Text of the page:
Deontay Wilder: I don’t think much of Wilder’s boxing skills, which are passable at best, but he can crack. That’s why he has 26 knockouts in 26 fights and the reason those at Golden Boy, his promoter, are so excited about him. You have to love a 6-foot-7 heavyweight who can end any fight in an instant. That’s what Wilder did on the Khan-Molina undercard. He looked about as ordinary as a 225-pound giant with no body fat can look before a huge overhand right put opponent Kelvin Price down and out 51 seconds into the third round, a thrilling moment that took the breath of the fans at the Sports Arena. Now, if Wilder wants to compete with best heavyweights, he’s going to have to grow as a boxer because he can’t rely solely on his power. He’s only 27, which is young for a heavyweight. He has time to improve. And he’ll always be fun to watch as he does so.
Larry Merchant’s: I had the good fortune of growing up in Los Angeles with the voices of Vin Scully and Chick Hearn, broadcasting legends who became as much a part of their sports as the athletes. I feel the same way about Merchant, who has retired after a 35-year run as an analyst for HBO. The Donaire-Arce card was his last. Larry Merchant was part of the fabric of boxing for more than a generation. His thoughts – so eloquently articulated – gave what we saw in so many big fights clear perspective and he seemed to always ask the right post-fight questions, even if they ruffled feathers. No one did it better. His departure will leave a significant void in the sport. That fact is particularly sad for those of us who know Merchant, who is as impressive off camera as he is on. The good news is that he plans to participate in television projects going forward. We know they’ll be worth watching.
Saturday was a great day of boxing. First, there was the doubleheader at the Sports Arena in L.A. The first part of the show, which took place in the afternoon, featured Leo Santa Cruz and was free for any fans who wanted to attend. The afternoon session was also on CBS, a free network. The sport should be this good to the fans more often. Then, in an evening session that required tickets for entry, the fans got to see the likes of Khan, Wilder, Alfredo Angulo and some U.S. Olympians. And finally, when I got home, I got to watch my favorite fighter – Donaire – score a dramatic knockout. I recorded it on my DVR. … Santa Cruz (23-0-1, 13 KOs) received a challenge from tough Alberto Guevara (16-1, 6 KOs) but ultimately wore down the San Diegan to win a one-sided decision. Judge Fritz Werner’s score of 119-109 seemed a bit out of line. … Angulo (22-2, 18 KOs) outpointed underdog Jorge Silva (18-3-2, 14 KOs) but had to work extremely hard to do it. It was a so-so performance for the popular Mexican. … Shawn Porter (20-0-1, 14 KOs) and former lightweight titleholder Julio Diaz (40-7-1, 29 KOs) fought to an entertaining draw on the Khan-Molina card. Diaz, 32, proved he can still fight. Porter still must prove he’s a legitimate contender. …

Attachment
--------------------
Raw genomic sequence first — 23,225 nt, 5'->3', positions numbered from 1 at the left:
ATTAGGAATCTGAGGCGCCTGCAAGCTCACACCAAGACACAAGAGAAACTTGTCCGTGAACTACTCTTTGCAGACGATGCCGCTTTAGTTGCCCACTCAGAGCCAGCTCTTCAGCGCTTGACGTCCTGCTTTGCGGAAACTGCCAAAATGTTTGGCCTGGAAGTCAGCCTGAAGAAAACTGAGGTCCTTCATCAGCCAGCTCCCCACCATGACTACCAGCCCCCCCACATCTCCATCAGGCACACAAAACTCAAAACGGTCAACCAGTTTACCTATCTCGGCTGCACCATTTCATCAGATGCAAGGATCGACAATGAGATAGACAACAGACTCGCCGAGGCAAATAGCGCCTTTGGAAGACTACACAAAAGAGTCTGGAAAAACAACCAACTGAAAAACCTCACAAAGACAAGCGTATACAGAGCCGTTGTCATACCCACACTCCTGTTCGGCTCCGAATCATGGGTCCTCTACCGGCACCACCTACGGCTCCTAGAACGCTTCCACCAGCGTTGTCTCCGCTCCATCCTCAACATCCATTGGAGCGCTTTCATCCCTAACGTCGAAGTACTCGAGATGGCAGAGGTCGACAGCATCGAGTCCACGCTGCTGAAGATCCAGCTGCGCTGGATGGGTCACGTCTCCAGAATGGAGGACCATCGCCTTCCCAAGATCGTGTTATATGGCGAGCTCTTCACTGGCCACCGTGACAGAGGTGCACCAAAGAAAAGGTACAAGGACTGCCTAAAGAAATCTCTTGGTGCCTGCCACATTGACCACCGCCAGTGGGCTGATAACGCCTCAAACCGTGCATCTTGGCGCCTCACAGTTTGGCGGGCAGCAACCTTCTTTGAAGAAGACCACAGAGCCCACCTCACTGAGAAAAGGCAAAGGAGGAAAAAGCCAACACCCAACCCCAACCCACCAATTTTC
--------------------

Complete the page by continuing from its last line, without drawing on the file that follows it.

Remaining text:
In London, super middleweight George Groves (16-0, 12 KOs) came close to shutting out 43-year-old Glen Johnson to retain his Commonwealth title Saturday, a solid step in Groves’ promising career. Let’s hope that Johnson, one of the most-popular boxers in the world for many years, finally calls it quits. … Former cruiserweight titleholder Giacobbe Fragomeni (30-3-2, 12 KOs) and former light heavyweight champ Silvio Branco (62-11-3, 37 KOs) had a combined age of 89 years when they fought Saturday in Italy. Fragomeni, 43, defeated Branco, 46, by a split decision. … Arthur Abraham (36-3, 28 KOs) won his fourth consecutive fight since his Super Six disaster, stopping Mehdi Bouadla (26-5, 11 KOs) on Saturday in Germany. … Jean Pascal (27-2-1, 16 KOs) had no trouble with Aleksy Kuziemski (23-5, 7 KOs) in his first fight since he lost his light heavyweight title to Bernard Hopkins in May 2011, winning a one-sided decision Friday in Montreal. Next up is a rematch with Chad Dawson on March 23 in Quebec.